Travel in 1855 required a great deal of time, money, and effort, but the year’s national Colored Convention in Philadelphia attracted over 120 Black men and women delegates from across the country. Two stand-out moments at the convention consumed news outlets: the controversy surrounding Mary Ann Shadd Cary’s delegacy and George T. Downing’s letter-burning stand against colonization schemes. Both events take place in the midst of heightened debates about emigration and acute violence targeted at Black neighborhoods in Philadelphia and beyond. This exhibit features lecture stops and the messages itinerant intellectuals espoused, particularly those connected to the Philadelphian delegation. Where do these public speakers go and what do they say while there? From convention celebrities to media outlets and lecture circuits, explore the centrality of migration and information exchange to community organizers.
From an 1843 fiery speech to an 1964 review in Ebony Magazine, Henry Highland Garnet’s “An Address to the Slaves of the United States” has drawn a range of support and criticism while also shaping the ways in which antebellum Colored Conventions have been remembered. Showcased as a living document in this exhibit, Garnet’s original address was an oration that developed into a number of print iterations that propelled diverse reader reception. This exhibit addresses an issue with the modern-day memory of Henry Highland Garnet’s “An Address to the Slaves of the United States” through the framework of tensions that exist between print and oral performance.
This exhibit offers greater exposure to spaces and forms of political activism connected to Colored Conventions by considering a broader spectrum of women’s work within the home. A visual partner to Psyche Williams-Forson’s essay, “What Did They Eat? Where Did They Stay?,” this exhibit features menus, interior settings and biographical reviews of the people and places that bring attention to Black women’s political engagement in convention cultures.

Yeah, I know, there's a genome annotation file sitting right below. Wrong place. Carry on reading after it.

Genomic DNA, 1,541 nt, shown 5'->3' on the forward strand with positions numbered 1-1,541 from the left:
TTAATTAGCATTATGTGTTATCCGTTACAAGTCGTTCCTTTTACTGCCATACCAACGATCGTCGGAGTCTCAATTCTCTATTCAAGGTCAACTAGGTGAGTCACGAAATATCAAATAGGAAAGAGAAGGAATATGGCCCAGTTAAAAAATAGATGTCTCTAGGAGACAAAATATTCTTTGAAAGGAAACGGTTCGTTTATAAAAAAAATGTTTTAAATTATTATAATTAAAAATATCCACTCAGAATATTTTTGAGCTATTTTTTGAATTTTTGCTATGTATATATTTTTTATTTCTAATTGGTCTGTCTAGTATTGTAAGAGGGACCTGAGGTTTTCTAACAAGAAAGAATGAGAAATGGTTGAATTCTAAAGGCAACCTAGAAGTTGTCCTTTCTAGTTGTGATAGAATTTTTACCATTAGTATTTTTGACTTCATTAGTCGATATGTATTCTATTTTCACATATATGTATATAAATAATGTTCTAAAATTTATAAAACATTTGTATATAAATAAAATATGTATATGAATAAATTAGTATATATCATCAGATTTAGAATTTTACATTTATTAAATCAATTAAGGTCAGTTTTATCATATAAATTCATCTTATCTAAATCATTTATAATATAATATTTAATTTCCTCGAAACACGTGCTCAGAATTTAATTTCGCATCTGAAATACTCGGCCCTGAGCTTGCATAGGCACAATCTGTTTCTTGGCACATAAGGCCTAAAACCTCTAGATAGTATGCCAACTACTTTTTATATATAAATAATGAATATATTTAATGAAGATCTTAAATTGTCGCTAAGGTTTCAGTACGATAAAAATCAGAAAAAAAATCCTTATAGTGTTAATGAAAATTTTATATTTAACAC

The delegation of the 1843 National Colored Convention believed that Black people's entrepreneurial pursuits, occupations and personal wealth reinforced their place within American society. But, the 1843 convention is best known for a speech given by the Black reverend and activist, Henry Highland Garnet called "Address to the Slaves of the United States" and the heated debates about slave insurrection that ensued. This exhibit offers readers greater exposure to the narratives, economic dispositions and cultural materials connected to the 1843 convention, including Black women's often unrecognized contributions.
In what ways did Black women’s early nineteenth-century economic power increase Colored Convention delegates’ social mobility? This exhibit highlights the contributions of local boarding house hosts and hostesses who provided comfortable spaces for delegates of 1830s conventions and helped to transform their communities into hubs for activism. Articulating the ways boardinghouses served as sites of Black intellectual production, this exhibit also features interactive maps that visualize Black women’s participation in convention activities.
The inaugural 1830 National Colored Convention eludes simple categorization. Why is it so widely accepted by scholars and organizations as the foundational meeting for a movement that would last for seven decades? This exhibit tackles questions about the origins of the Colored Conventions movement by examining three important differences between the 1830 convention and the other national conventions that took place in Philadelphia between 1831 and 1835.
From rules of conduct to women’s roles in convention procedure, this exhibit illustrates the ways "embodied rhetorics" reflect Black delegates’ performance of citizenship. At focus are the rituals of Colored Conventions—the carefully crafted actions delegates and audience members perennially repeated. Tracing the "conventions" of conventions, it examines political rituals across decades, both before and after the Civil War, in order to establish the ways in which convention procedures developed. More broadly, this exhibit explores the question of why political rituals became established, and immensely popular, traditions among delegations.
For more information, write to firstname.lastname@example.org.
Exhibit Committee Co-Chairs:
Sarah Patterson and Samantha Q. de Vera